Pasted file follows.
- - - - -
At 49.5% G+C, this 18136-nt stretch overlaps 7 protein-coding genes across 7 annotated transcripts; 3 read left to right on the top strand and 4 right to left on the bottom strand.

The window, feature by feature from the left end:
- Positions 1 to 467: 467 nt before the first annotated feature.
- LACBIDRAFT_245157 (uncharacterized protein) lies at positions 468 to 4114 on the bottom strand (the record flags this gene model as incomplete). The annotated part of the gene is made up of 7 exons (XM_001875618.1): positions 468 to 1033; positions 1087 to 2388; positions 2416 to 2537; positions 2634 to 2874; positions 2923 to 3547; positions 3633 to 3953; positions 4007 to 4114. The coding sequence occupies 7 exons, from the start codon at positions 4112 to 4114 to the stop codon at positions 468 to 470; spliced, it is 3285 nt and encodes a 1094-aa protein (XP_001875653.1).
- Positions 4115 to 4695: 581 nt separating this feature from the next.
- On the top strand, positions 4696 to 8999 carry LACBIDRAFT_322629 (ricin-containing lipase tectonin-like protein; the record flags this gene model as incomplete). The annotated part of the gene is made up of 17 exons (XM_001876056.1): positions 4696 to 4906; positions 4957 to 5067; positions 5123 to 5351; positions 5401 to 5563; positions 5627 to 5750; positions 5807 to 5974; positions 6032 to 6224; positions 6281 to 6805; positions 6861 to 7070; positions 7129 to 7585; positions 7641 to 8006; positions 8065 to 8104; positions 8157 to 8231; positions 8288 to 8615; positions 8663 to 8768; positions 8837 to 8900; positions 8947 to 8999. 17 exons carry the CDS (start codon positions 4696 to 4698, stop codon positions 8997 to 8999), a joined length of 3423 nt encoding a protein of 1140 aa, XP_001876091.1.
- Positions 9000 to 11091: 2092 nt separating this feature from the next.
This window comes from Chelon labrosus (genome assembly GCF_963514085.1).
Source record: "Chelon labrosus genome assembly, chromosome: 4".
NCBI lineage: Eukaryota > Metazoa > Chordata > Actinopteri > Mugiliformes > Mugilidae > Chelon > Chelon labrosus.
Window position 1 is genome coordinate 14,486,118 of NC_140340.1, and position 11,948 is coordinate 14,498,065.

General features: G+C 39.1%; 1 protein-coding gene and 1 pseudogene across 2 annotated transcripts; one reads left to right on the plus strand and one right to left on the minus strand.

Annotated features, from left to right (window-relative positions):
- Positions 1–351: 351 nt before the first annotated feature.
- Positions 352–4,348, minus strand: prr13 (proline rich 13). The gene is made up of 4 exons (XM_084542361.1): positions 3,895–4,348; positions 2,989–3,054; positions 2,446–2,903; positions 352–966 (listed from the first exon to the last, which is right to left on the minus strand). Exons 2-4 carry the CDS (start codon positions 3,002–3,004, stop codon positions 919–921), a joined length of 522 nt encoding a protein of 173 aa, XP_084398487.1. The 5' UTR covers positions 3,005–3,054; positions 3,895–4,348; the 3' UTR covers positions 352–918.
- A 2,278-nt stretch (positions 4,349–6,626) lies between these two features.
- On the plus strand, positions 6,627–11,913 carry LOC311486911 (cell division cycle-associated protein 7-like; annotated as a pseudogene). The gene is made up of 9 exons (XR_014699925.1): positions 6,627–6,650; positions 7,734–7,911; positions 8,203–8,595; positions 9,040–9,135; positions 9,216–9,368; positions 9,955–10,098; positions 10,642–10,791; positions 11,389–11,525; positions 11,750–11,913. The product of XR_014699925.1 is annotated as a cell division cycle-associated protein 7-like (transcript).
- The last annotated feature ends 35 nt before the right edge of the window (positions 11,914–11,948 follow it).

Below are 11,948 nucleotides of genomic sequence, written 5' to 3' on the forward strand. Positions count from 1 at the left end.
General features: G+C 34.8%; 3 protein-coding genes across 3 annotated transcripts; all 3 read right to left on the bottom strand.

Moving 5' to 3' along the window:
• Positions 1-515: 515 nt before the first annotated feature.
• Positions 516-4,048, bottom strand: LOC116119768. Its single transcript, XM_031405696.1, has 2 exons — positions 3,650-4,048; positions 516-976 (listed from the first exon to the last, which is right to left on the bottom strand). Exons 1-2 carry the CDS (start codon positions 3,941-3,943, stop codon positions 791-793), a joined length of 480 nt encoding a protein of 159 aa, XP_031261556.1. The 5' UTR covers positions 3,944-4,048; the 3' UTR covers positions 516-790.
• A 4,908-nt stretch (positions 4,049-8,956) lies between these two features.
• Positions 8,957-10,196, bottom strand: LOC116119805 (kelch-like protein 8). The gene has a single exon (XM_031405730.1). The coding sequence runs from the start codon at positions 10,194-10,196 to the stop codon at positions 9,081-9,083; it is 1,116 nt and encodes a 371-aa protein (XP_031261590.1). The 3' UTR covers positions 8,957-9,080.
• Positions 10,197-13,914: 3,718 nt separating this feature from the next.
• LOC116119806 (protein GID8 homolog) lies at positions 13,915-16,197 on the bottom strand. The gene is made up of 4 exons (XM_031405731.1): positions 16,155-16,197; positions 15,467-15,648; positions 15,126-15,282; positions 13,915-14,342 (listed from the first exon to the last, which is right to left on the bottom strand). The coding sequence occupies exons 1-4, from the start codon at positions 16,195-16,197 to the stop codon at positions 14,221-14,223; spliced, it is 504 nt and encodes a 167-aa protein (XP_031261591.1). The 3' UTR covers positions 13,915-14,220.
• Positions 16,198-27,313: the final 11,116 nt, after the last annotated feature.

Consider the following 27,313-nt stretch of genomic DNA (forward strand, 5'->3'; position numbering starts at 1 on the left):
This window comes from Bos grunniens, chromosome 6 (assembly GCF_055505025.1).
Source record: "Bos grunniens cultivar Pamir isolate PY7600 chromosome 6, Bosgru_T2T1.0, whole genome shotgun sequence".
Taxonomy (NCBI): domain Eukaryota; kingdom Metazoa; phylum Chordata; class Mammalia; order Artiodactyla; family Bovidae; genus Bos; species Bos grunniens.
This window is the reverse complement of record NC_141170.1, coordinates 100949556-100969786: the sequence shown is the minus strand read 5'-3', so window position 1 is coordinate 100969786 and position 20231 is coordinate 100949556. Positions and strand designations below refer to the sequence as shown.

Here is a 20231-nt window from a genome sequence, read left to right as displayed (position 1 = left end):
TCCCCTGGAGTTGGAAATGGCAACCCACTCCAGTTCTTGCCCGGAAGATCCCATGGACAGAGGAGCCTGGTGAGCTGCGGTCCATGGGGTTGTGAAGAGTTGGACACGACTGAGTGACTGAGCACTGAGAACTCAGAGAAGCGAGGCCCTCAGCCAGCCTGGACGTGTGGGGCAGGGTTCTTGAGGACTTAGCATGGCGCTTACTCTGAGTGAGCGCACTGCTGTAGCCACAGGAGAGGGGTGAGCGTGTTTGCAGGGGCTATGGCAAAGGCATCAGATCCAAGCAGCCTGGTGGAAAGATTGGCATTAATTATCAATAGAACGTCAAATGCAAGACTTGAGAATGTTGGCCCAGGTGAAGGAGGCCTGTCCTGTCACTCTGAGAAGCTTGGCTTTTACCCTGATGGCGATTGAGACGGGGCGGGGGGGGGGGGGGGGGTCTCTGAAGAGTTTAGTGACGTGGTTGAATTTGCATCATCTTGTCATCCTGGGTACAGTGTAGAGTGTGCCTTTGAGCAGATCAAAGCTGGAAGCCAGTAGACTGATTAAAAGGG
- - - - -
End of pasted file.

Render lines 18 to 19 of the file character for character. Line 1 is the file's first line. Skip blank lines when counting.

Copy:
- The last annotated feature ends 35 nt before the right edge of the window (positions 11,914–11,948 follow it).

Below are 11,948 nucleotides of genomic sequence, written 5' to 3' on the forward strand. Positions count from 1 at the left end.